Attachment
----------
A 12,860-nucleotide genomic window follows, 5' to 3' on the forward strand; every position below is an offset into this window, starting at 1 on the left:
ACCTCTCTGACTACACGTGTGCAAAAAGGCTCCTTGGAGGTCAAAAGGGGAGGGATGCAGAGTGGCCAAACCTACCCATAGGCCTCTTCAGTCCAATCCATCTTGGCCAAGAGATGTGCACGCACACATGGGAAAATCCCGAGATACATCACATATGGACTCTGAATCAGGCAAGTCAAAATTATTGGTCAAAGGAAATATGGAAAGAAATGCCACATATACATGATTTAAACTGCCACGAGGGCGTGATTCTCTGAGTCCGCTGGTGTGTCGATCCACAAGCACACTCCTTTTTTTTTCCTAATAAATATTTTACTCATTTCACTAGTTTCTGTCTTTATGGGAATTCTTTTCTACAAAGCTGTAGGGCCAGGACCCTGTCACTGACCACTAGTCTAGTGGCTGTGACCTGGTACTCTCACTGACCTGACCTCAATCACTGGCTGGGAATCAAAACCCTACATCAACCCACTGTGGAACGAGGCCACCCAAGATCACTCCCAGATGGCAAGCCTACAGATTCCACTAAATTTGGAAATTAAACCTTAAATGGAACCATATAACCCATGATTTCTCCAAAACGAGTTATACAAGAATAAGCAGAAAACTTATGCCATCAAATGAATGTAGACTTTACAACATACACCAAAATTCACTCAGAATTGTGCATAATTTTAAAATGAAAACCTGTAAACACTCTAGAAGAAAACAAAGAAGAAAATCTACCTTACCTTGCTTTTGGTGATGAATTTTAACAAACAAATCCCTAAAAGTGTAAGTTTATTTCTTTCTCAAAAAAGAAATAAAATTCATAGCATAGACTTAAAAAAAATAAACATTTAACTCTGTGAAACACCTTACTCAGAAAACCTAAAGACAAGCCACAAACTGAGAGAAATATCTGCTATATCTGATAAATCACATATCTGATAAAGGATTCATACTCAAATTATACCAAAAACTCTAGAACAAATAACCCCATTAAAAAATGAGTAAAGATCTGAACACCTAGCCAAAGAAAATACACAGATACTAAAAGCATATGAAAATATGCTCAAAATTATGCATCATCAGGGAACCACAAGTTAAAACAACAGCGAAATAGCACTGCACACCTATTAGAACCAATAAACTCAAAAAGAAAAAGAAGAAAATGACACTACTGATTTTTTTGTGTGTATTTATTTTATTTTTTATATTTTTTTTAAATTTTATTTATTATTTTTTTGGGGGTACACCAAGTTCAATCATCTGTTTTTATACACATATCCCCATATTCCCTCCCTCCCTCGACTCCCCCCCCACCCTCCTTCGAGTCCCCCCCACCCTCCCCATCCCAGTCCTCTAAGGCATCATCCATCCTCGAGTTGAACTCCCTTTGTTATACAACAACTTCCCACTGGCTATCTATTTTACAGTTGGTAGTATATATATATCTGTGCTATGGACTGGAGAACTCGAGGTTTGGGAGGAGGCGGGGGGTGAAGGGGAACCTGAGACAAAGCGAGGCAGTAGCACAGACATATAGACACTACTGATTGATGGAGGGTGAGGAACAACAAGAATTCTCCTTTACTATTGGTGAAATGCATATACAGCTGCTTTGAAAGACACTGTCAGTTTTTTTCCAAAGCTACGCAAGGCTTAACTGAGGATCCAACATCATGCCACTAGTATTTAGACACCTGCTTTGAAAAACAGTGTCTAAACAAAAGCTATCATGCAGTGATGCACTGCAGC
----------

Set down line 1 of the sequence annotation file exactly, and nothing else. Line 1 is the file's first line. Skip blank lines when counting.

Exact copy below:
A 12,860-nucleotide genomic window follows, 5' to 3' on the forward strand; every position below is an offset into this window, starting at 1 on the left: